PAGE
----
Unilever commits to help build a more equitable and inclusive society
Unilever has announced a wide-ranging set of commitments and actions to help build a more equitable and inclusive society by raising living standards across its value chain, creating opportunities through inclusivity, and preparing people for the future of work.
Unilever’s main commitments include:
Ensuring that everyone who directly provides goods and services to the company earns at least a living wage or income, by 2030
Spending €2 billion annually with suppliers owned and managed by people from under-represented groups, by 2025
Pioneering new employment models for our employees, and equipping 10m young people with essential skills to prepare them for job opportunities, by 2030
Alan Jope, Unilever CEO: “The two biggest threats that the world currently faces are climate change and social inequality. The past year has undoubtedly widened the social divide, and decisive and collective action is needed to build a society that helps to improve livelihoods, embraces diversity, nurtures talent, and offers opportunities for everyone. We believe the actions we are committing to will make Unilever a better, stronger business; ready for the huge societal changes we are experiencing today – changes that will only accelerate. Without a healthy society, there cannot be a healthy business.”
Ensuring that people earn a living wage or income is a critical step towards building a more equitable and inclusive society. It allows people to afford a decent standard of living, covering a family’s basic needs: food, water, housing, education, healthcare, transportation, clothing; and includes a provision for unexpected events. A living wage should allow workers to participate fully in their communities and help them break the cycle of poverty.
In addition, when people earn a living wage or income, there is a direct benefit to the economy, as it stimulates consumer spending, aids job creation, helps small businesses, decreases employee turnover and improves job productivity and quality – overall creating a virtuous cycle of economic growth.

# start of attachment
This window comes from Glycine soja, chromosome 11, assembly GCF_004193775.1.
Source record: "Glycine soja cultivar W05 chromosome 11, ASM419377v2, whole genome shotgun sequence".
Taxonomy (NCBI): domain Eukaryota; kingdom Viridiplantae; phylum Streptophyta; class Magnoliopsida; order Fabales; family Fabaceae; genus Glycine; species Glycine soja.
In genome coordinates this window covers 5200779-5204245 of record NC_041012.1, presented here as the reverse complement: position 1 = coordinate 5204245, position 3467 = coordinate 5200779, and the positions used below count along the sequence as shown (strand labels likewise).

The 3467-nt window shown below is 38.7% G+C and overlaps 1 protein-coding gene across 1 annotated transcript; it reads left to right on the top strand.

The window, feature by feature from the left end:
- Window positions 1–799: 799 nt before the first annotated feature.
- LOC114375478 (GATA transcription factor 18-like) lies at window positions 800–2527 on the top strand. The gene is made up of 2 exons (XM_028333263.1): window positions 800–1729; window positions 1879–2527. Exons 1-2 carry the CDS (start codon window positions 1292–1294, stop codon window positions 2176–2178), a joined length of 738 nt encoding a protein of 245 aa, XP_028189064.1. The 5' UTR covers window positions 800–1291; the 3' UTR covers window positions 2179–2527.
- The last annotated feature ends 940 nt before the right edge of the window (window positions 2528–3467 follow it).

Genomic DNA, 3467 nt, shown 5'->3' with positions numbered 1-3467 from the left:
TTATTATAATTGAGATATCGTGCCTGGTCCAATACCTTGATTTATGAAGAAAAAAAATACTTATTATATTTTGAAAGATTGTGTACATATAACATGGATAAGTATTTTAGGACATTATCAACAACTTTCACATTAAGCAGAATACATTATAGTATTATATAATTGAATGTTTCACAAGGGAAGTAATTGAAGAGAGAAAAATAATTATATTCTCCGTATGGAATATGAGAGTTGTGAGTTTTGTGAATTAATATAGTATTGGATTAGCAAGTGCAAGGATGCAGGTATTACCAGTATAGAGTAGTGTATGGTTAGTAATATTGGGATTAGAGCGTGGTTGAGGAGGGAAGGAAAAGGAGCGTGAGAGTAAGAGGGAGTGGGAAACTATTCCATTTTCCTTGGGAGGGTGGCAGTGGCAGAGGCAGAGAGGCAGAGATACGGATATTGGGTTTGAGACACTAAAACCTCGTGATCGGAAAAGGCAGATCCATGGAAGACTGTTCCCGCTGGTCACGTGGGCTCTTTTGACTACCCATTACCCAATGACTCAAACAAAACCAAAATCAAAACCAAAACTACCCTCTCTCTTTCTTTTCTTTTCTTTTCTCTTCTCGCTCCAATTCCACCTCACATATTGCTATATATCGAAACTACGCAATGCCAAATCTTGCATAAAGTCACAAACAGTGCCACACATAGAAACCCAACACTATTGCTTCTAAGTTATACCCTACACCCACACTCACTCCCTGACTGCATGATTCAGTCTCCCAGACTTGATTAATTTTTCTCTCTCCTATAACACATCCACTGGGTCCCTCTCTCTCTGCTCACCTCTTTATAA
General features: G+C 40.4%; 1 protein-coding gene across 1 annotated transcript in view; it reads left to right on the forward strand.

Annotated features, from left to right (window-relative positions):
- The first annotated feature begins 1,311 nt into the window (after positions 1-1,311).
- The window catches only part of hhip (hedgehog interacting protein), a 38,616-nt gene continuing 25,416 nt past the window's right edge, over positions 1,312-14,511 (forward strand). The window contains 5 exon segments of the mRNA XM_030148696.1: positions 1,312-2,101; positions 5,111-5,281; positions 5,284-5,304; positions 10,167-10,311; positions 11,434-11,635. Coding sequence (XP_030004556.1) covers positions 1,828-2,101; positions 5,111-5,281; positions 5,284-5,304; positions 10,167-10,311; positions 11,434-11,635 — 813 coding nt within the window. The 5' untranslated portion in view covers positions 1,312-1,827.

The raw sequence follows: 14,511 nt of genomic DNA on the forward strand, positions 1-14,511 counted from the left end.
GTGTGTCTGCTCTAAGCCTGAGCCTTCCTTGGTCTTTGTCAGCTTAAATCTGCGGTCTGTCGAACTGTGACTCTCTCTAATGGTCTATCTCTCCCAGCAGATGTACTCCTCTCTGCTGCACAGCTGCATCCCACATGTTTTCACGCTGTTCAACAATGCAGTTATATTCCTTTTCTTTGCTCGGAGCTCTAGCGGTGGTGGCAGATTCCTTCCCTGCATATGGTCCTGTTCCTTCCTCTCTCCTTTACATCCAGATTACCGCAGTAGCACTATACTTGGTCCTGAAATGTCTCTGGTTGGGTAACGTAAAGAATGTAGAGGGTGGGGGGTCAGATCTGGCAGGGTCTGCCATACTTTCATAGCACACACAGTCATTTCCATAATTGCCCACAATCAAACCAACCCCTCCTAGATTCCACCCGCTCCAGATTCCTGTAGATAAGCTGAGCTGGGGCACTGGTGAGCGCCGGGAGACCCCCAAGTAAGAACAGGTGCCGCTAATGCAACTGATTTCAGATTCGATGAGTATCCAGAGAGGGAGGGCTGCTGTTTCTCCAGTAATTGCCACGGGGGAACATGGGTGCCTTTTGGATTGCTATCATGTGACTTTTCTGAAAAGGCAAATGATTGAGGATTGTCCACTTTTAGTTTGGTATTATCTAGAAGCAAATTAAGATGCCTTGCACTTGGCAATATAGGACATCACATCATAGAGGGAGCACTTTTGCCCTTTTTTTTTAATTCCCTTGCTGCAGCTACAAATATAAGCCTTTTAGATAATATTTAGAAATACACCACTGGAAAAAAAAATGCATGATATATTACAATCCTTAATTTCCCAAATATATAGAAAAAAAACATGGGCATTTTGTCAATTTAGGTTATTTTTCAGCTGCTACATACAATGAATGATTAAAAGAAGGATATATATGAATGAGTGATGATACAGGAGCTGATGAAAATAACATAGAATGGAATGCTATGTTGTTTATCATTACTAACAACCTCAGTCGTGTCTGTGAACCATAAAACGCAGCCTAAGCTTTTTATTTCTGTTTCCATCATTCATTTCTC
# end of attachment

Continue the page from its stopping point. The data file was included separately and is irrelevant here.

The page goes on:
Statement, Unilever: “Our ambition is to improve living standards for low-paid workers worldwide. We will therefore ensure that everyone who directly provides goods and services to Unilever earns at least a living wage or income, by 2030. We already pay our employees at least a living wage, and we want to secure the same for more people beyond our workforce, specifically focusing on the most vulnerable workers in manufacturing and agriculture. We will work with our suppliers, other businesses, governments and NGOs – through purchasing practices, collaboration and advocacy – to create systemic change and global adoption of living wage practices. In parallel, we will also help 5 million small and medium-sized enterprises (SMEs) in our retail value chain grow their business through access to skills, finance and technology, by 2025. The SMEs we work with are often retailers who run independent stores, outlets and kiosks, or micro-entrepreneurs making sales in the streets or house-to-house. We will provide them with access to digital tools, financial inclusion and services, and public–private models that support social entrepreneurship, to help them grow their business and their income.
Unilever says in addition to improving living standards through economic inclusion, it is also critical that the company creates more opportunities for people from under-represented groups – both within and outside our organisation. Diversity in the workplace directly results in improved financial performance through its capacity to foster innovation, creativity and empathy.
Gabriela Bucher, Executive Director, Oxfam International: “Unilever’s plan shows the kind of responsible action needed from the private sector that can have a great impact on tackling inequality, and help to build a world in which everyone has the power to thrive, not just survive. We welcome Unilever’s commitments for living wages and farmer incomes in the global supply chain – an important step in the right direction – and are proud to have been a partner of Unilever as it formed this ambitious new plan. How it is implemented is also crucial. We will work alongside Unilever as it does this, helping it to deliver for under-represented groups, to accelerate their systemic changes and to shift industry practice and laws.”
Professor John Ruggie, Harvard University, Former U.N. Secretary General’s Special Representative for Business and Human Rights, member of the Unilever Sustainability Advisory Council: “The right to an adequate standard of living is a fundamental human right – sadly one that many of millions of people around the world are unable to access. Decent work, enough to adequately maintain yourself and your family not only helps people escape poverty but helps economic and social development too. So I commend Unilever for its foresighted announcement today as it continues the evolution of its social ambition, founded on the respect for human rights.”